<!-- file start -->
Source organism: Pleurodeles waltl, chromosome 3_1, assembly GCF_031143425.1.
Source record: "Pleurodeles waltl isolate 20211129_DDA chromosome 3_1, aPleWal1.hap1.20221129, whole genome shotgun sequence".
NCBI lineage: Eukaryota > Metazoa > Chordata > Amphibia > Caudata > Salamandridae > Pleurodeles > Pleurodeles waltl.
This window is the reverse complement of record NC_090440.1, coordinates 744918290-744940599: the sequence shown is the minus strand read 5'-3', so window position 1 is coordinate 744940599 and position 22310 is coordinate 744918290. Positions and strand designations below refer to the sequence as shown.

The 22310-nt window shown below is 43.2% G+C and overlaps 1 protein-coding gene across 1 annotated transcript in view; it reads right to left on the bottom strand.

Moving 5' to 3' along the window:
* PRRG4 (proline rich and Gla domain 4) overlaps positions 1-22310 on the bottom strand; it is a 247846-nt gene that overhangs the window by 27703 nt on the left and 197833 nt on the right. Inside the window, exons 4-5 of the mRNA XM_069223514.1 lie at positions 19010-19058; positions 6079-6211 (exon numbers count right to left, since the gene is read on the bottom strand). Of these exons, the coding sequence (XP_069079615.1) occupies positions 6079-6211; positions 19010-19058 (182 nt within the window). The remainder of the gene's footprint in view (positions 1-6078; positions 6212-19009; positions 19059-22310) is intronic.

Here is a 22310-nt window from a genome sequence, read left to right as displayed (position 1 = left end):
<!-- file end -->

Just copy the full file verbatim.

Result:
Source organism: Pleurodeles waltl, chromosome 3_1, assembly GCF_031143425.1.
Source record: "Pleurodeles waltl isolate 20211129_DDA chromosome 3_1, aPleWal1.hap1.20221129, whole genome shotgun sequence".
NCBI lineage: Eukaryota > Metazoa > Chordata > Amphibia > Caudata > Salamandridae > Pleurodeles > Pleurodeles waltl.
This window is the reverse complement of record NC_090440.1, coordinates 744918290-744940599: the sequence shown is the minus strand read 5'-3', so window position 1 is coordinate 744940599 and position 22310 is coordinate 744918290. Positions and strand designations below refer to the sequence as shown.

The 22310-nt window shown below is 43.2% G+C and overlaps 1 protein-coding gene across 1 annotated transcript in view; it reads right to left on the bottom strand.

Moving 5' to 3' along the window:
* PRRG4 (proline rich and Gla domain 4) overlaps positions 1-22310 on the bottom strand; it is a 247846-nt gene that overhangs the window by 27703 nt on the left and 197833 nt on the right. Inside the window, exons 4-5 of the mRNA XM_069223514.1 lie at positions 19010-19058; positions 6079-6211 (exon numbers count right to left, since the gene is read on the bottom strand). Of these exons, the coding sequence (XP_069079615.1) occupies positions 6079-6211; positions 19010-19058 (182 nt within the window). The remainder of the gene's footprint in view (positions 1-6078; positions 6212-19009; positions 19059-22310) is intronic.

Here is a 22310-nt window from a genome sequence, read left to right as displayed (position 1 = left end):